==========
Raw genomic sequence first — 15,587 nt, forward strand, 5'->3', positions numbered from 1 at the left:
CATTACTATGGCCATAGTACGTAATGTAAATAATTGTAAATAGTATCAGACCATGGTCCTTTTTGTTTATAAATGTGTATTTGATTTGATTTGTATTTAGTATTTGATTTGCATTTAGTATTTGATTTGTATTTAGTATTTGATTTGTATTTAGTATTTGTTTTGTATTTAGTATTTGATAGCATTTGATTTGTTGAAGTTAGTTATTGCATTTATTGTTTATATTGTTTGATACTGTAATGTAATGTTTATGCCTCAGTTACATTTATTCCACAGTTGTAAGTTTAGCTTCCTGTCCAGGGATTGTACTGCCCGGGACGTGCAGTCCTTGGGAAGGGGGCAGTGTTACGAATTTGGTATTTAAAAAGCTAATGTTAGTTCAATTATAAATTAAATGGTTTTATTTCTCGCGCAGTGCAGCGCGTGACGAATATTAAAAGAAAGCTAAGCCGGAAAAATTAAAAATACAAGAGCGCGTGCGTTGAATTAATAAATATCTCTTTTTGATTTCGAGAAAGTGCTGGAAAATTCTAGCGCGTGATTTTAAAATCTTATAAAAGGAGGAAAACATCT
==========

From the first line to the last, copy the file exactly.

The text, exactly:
Raw genomic sequence first — 15,587 nt, forward strand, 5'->3', positions numbered from 1 at the left:
CATTACTATGGCCATAGTACGTAATGTAAATAATTGTAAATAGTATCAGACCATGGTCCTTTTTGTTTATAAATGTGTATTTGATTTGATTTGTATTTAGTATTTGATTTGCATTTAGTATTTGATTTGTATTTAGTATTTGATTTGTATTTAGTATTTGTTTTGTATTTAGTATTTGATAGCATTTGATTTGTTGAAGTTAGTTATTGCATTTATTGTTTATATTGTTTGATACTGTAATGTAATGTTTATGCCTCAGTTACATTTATTCCACAGTTGTAAGTTTAGCTTCCTGTCCAGGGATTGTACTGCCCGGGACGTGCAGTCCTTGGGAAGGGGGCAGTGTTACGAATTTGGTATTTAAAAAGCTAATGTTAGTTCAATTATAAATTAAATGGTTTTATTTCTCGCGCAGTGCAGCGCGTGACGAATATTAAAAGAAAGCTAAGCCGGAAAAATTAAAAATACAAGAGCGCGTGCGTTGAATTAATAAATATCTCTTTTTGATTTCGAGAAAGTGCTGGAAAATTCTAGCGCGTGATTTTAAAATCTTATAAAAGGAGGAAAACATCT